I’VE NEVER BEEN big on cookbooks. Being a creative type, I’m more of the ‘chuck in some of this and some of that’ type of chef. Probably this open minded (haphazard?) approach made it easier to adapt to a different style of cooking when I became vegan. I must admit though, I do get a little skittish when I turn out a dish that’s surprisingly delicious, and hubby asks, “can you remember exactly what you put in this?” He really needn’t ask the question – knowing only too well that I seldom recall the precise ingredients, but at least this means that when something is pretty bad, it is not likely to be repeated either. Well, not quite the same, anyway!
In a break from tradition, I suggested that he purchase the Real Food Chef cookbook for my birthday this year, and of course he jumped at the opportunity – likely in the hope of encouraging me to follow a recipe, which is very optimistic, since my philosophy has always been that instructions of any sort are only provided for people who can’t come up with their own ideas.
Co-authored by Dr Libby Weaver and Chef Cynthia Louise, as cookbooks go this is a very attractive one, beautifully photographed and with the first 25 pages or so dedicated to Dr Libby’s informative and easy to understand explanation of the Real Food Chef cooking system – which is nutrition focused.
Let’s be clear that this book is certainly not touted as a ‘vegetarian’ cookbook. There are about 10 recipes with fish, chicken or meat. However, the majority of the recipes are vegetarian, and many of them would also qualify as vegan. In my opinion, the book would have been all the better had it stuck with the vegetarian theme, even if the recipes that use eggs were included, since the book is clearly targeted at people aiming towards a plant based diet.
Without wanting to sound too cynical, in my view the non-vegetarian recipes seem to have been included as a marketing ploy, to widen the appeal of the book. Which is a pity, as I can’t really envisage any hearty old meat eaters being too interested in it, and vegetarians will likely be put off by the fact it isn’t 100 percent pure.
You might be wondering by now why I’m bothering to go on about a non-vegetarian cookbook on this fine vegetarian website? That’s a good question. What impresses me about this book is the ingenuity of many of the recipes, particularly in the dessert section, where I think just about all of the recipes are actually vegan friendly.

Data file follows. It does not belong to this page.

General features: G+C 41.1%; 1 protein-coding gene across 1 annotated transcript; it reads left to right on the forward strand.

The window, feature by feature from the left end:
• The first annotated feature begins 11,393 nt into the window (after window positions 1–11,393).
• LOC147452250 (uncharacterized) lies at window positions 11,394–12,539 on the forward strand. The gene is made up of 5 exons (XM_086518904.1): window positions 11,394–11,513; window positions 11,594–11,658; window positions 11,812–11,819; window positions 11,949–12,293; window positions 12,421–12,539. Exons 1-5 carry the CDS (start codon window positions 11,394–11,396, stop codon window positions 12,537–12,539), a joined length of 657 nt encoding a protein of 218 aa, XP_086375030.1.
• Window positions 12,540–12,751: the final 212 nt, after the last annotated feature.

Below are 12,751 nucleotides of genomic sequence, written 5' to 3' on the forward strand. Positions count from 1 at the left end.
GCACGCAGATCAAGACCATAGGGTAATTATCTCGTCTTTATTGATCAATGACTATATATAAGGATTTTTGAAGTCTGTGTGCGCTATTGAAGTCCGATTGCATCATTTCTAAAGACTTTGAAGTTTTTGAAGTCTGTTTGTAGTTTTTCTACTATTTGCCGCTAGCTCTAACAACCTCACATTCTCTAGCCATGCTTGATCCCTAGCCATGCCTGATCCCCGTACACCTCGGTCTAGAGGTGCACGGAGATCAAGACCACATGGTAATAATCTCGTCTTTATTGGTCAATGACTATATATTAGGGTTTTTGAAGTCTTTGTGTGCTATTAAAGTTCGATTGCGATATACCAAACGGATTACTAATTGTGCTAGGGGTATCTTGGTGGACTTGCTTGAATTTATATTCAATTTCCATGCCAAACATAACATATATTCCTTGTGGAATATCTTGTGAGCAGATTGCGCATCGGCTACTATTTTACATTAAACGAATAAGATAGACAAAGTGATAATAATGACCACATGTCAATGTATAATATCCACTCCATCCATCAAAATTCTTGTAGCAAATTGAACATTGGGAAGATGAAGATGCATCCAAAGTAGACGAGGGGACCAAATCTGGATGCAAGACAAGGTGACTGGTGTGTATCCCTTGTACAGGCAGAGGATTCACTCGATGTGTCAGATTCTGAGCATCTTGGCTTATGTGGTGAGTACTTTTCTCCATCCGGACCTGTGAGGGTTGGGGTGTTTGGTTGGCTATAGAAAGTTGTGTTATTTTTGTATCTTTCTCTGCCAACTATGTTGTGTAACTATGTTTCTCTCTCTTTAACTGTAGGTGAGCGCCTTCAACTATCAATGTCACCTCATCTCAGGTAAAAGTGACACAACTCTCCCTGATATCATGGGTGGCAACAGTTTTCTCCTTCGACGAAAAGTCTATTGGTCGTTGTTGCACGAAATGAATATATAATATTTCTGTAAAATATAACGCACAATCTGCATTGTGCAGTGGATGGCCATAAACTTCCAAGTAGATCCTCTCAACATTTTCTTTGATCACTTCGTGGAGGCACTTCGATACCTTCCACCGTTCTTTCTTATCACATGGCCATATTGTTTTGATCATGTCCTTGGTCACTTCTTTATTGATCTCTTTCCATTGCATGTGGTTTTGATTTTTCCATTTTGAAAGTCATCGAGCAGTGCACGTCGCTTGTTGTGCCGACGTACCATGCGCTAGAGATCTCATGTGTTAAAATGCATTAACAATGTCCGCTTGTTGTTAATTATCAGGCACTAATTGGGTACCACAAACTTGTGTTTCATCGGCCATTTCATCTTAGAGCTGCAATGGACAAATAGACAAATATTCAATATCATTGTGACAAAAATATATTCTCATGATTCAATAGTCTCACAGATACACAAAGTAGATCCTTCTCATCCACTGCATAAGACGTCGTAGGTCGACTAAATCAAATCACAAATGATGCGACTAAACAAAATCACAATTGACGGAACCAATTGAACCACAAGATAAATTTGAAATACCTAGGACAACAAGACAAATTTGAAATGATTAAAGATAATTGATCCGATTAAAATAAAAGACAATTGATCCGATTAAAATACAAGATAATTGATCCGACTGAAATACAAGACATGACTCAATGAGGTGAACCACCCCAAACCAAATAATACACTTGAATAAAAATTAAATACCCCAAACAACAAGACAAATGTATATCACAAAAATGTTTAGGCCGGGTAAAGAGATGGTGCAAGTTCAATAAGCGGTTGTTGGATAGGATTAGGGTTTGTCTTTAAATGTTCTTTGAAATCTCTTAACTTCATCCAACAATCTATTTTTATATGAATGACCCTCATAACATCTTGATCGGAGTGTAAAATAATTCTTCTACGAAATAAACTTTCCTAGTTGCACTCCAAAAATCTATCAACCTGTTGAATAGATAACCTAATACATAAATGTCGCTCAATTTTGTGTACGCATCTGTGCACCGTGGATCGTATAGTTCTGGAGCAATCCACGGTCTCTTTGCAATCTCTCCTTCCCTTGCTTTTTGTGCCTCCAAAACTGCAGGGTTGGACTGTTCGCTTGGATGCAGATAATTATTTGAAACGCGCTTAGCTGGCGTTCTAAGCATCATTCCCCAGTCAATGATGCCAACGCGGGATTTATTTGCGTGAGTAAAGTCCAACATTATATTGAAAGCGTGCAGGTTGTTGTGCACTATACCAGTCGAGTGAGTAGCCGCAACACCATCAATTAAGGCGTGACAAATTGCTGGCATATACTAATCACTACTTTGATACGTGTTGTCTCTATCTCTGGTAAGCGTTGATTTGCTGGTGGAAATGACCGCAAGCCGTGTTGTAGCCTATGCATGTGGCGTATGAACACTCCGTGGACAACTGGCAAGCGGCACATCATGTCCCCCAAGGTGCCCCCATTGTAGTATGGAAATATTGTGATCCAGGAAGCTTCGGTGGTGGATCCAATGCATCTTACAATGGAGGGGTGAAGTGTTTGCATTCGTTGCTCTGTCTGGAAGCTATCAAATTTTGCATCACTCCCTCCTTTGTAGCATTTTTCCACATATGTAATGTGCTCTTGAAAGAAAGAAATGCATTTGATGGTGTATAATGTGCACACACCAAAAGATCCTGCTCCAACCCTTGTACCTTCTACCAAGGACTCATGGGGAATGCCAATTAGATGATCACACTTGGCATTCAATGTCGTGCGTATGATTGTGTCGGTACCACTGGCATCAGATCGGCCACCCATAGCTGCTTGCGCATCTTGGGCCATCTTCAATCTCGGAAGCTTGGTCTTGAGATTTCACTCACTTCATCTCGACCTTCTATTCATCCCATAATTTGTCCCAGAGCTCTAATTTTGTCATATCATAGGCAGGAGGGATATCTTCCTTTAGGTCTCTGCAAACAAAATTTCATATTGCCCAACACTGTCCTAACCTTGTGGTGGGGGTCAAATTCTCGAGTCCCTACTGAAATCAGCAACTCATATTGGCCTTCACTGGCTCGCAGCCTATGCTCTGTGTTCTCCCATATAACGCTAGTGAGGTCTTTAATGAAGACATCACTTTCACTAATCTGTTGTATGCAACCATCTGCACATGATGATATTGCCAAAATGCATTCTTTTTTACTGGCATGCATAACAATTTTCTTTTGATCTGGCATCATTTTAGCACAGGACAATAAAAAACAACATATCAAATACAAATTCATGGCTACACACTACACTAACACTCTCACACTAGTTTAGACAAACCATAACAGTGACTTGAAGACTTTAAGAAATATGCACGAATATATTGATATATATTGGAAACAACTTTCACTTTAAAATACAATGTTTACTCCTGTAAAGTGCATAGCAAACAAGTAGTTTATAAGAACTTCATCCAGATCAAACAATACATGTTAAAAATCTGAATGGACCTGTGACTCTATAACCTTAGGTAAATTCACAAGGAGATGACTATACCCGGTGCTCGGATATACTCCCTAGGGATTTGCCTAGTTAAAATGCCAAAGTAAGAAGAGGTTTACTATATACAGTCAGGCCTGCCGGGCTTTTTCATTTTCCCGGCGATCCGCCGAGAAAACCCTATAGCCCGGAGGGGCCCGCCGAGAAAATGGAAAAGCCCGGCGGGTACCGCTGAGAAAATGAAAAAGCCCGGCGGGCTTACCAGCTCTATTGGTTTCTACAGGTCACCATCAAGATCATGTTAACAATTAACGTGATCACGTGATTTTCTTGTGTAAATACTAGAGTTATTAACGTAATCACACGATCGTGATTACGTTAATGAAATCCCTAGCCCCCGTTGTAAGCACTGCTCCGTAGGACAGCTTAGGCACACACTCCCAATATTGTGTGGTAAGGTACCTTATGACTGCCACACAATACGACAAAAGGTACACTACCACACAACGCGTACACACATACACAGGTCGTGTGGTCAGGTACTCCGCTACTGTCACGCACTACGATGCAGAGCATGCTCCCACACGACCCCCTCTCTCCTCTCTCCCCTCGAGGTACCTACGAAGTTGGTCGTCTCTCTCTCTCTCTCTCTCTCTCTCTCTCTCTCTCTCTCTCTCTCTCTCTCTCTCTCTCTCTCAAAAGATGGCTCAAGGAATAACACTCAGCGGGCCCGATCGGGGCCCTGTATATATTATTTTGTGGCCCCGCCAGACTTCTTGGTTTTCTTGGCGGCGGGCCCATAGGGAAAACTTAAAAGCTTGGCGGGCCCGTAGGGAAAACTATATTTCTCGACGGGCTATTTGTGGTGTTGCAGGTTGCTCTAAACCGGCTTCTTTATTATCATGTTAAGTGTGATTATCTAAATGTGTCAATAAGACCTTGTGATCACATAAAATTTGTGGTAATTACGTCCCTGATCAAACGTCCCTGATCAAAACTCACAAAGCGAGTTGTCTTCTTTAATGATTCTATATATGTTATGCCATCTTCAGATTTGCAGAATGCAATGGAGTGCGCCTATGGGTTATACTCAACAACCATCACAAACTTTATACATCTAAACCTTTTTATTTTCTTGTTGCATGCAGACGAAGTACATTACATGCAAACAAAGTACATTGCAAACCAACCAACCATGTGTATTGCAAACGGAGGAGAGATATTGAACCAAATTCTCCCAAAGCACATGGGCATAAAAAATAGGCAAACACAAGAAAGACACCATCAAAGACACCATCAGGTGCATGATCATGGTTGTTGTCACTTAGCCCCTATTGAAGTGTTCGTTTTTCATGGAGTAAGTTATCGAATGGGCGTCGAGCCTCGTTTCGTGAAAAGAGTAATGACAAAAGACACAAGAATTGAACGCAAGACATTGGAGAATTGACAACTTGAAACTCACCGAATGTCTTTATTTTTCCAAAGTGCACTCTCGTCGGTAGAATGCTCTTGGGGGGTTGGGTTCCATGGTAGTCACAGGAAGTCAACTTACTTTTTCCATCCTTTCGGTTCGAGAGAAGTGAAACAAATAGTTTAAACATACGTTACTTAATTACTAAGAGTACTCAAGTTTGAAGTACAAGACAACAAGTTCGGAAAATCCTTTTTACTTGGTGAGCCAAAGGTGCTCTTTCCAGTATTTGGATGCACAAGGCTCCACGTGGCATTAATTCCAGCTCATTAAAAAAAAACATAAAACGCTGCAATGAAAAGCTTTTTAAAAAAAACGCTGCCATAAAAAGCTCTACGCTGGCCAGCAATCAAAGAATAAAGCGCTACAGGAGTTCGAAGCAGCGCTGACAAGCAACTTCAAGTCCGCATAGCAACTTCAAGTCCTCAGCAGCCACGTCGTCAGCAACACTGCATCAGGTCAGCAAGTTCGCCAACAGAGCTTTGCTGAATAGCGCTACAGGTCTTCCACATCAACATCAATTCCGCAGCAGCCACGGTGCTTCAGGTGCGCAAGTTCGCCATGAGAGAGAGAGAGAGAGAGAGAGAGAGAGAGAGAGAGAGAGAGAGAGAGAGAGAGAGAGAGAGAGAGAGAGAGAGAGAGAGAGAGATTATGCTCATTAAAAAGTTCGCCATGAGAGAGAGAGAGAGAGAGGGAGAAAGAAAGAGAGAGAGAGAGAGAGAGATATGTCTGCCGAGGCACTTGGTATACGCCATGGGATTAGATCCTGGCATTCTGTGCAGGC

A word of warning though: these knock-your-socks-off- gorgeous desserts all take a fair amount of cashew (and other) nuts, so you’ll certainly notice it on the grocery bill when you shop for the ingredients, but for a special occasion, the wow factor is guaranteed. The white chocolate and blueberry cake (middle cover shot) is quite an extreme example of decadence, containing 3 ½ cups (or just over 440gm) of nuts (cashews and almonds) and cacao, in the form of powder, butter and nibs. At around $30 kg for cashew nuts at my grocer and with cacao powder at my local health store coming in at $25 for 227gm, the cost of this recipe is certainly going to add up. Hats off to them though, it’s a stunner.
Aside from ‘top-shelf’ desserts, there are some really interesting and appetising recipes, like quinoa sushi, several tasty patties/fritters, vegetable moussaka, spelt pizza with macadamia pesto (and cashew nut ‘cheese’!) and some tasty soups and deliciously refreshingly smoothies. The green smoothie has become a favourite of mine. It’s super-healthy, a great way to ‘amp up your greens’, and totally delicious. This is all ‘taste good and good for you’ fare, aside from those pesky meat recipes, but I guess you could even cut those pages out if you want to be purist.
At $50, this isn’t a cheap book, but if you’re a recipe book collector, it’s worth a spot in your library. There’s just one other little niggle I have: no matter what I do I can’t make the darn thing stay open! Maybe if you have a really heavy recipe book stand, you might be okay. But maybe not: I tried propping my copy open with a heavy marble mortar and pestle and still it slammed, ejecting these weighty items effortlessly. I even tried scanning pages, but I couldn’t get the book flat enough under the scanner lid, so that didn’t work either. You know what, that’s actually quite a BIG niggle, isn’t it? I’ve just had a brainwave: I wonder if hubby would be keen enough to hold the book open for me while I cook? CARRIE STEELE
(PS, I’ve just purchased cacao powder, psyllium husk powder and nutritional yeast – all of which you’ll need for many of the recipes in this book, at www.iherb.com which has much cheaper prices than anything I can find in NZ. Items like agave nectar and maple syrup are also much cheaper, and if you keep your order under a certain weight, shipping to NZ is only $4. If you use the gift code MNJ305 you will receive US$10 off your first order of US$40 or more or US$5 off your order of less than US$40.)